We’ve got another cyber attack being reported, this time for Marriott International and its Starwood business to the tune of up to 500 million guests. This puts it around the third worst attack in recent history. What will make this latest compromise even more noteworthy is it’s being one of the larger attacks since the European Union’s General Data Protection Regulation privacy law took effect in May. That’s a new development that Marriott and others will need to contend with, which could result not only in fines but also drive a pronounced pick up in cybersecurity spending. In thematic speak, that’s a potential tailwind for our Safety & Security investing theme.
Marriott International Inc. on Friday disclosed one of the biggest data breaches in history, a hack in the reservation database for its Starwood properties that may have exposed the personal information of up to 500 million guests.
News of the attack—rivaled only by the theft of information in 2013 and 2014 from internet company Yahoo—roiled customers of the world’s largest hotel company and lowered its stock price.
In addition to the size of the Marriott exposure, security analysts say the range of customer data potentially compromised—such as passport numbers, travel details and payment-card data—make the breach even more sensitive. Numerous regulators in the U.S. and abroad said they are monitoring the situation.
Marriott will face scrutiny from regulators, particularly in Europe where the European Union’s General Data Protection Regulation privacy law took effect in May, said Travis LeBlanc, a partner with Boies Schiller Flexner LLP. Although the Starwood breach predates GDPR, Mr. LeBlanc said because the unauthorized activity continued after the law went into effect, the incident would likely be subject to it.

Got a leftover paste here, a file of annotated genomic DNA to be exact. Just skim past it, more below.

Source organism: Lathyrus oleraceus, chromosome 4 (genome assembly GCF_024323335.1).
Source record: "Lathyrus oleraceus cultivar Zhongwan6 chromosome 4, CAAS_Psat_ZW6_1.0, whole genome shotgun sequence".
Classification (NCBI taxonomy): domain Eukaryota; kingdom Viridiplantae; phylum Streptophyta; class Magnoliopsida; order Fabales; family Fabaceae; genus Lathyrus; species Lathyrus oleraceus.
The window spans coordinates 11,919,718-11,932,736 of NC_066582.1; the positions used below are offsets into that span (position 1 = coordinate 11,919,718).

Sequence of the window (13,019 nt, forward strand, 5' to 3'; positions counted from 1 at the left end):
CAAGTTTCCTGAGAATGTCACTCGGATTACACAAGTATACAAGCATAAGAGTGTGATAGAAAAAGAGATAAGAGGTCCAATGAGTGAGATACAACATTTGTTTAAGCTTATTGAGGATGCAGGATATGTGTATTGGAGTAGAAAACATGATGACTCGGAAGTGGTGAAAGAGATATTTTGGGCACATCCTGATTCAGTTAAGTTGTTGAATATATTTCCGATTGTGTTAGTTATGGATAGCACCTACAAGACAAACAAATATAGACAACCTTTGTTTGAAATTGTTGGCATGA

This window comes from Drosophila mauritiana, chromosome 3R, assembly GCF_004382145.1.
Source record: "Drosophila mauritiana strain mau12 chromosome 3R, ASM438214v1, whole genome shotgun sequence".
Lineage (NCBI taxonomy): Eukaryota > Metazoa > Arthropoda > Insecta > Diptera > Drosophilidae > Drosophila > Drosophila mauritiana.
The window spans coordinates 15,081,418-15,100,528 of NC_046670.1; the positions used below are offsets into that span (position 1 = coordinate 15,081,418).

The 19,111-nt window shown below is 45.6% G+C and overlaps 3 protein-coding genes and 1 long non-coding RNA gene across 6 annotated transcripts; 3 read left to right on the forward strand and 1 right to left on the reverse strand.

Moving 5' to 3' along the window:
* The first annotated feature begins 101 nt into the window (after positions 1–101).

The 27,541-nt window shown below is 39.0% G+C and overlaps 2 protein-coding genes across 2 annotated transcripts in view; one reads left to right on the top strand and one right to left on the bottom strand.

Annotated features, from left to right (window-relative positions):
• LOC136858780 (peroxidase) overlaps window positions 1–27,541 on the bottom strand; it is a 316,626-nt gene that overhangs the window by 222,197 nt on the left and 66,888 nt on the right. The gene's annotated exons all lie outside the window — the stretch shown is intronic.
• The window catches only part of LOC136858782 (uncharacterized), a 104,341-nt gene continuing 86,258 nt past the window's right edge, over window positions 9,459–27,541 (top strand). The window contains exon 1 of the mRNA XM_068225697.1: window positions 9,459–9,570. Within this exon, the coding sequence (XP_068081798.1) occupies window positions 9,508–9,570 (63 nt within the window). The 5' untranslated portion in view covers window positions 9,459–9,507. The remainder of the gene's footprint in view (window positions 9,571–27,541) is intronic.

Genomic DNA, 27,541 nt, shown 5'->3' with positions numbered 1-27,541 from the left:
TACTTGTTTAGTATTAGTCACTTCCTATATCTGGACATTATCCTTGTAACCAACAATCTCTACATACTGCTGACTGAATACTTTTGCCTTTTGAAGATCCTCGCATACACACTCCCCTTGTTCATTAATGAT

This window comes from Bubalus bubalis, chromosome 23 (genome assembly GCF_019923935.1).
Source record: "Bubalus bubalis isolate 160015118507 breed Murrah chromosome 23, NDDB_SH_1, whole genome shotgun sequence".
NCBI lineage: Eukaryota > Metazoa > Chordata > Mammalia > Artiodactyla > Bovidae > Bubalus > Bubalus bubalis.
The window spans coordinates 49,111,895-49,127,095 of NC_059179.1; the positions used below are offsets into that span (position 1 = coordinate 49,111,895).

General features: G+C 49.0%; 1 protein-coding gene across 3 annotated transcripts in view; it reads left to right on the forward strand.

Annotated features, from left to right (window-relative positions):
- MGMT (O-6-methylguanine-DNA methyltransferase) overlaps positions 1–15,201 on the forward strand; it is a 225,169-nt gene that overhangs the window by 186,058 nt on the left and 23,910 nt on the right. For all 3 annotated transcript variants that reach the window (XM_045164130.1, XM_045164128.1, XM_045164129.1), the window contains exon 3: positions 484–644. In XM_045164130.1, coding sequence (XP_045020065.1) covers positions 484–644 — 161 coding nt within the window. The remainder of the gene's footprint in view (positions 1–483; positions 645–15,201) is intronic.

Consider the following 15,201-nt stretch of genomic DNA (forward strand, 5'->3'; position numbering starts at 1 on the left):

Britain’s Information Commissioner’s Office, which can fine companies for failing to protect customers’ personal data, also is investigating. This year, the office fined major companies including Facebook Inc. and Uber Technologies Inc. for mishandling data.
The Marriott hack joins a list of breaches to hit the hospitality industry in recent years. Security analysts say the industry is a ripe target for criminal actors because of the wealth of financial and other information flowing through payment and reservation systems. It also is a highly fragmented business, in which large companies such as Marriott and Hilton Worldwide Holdings Inc. largely license their brands to property owners who manage the hotels.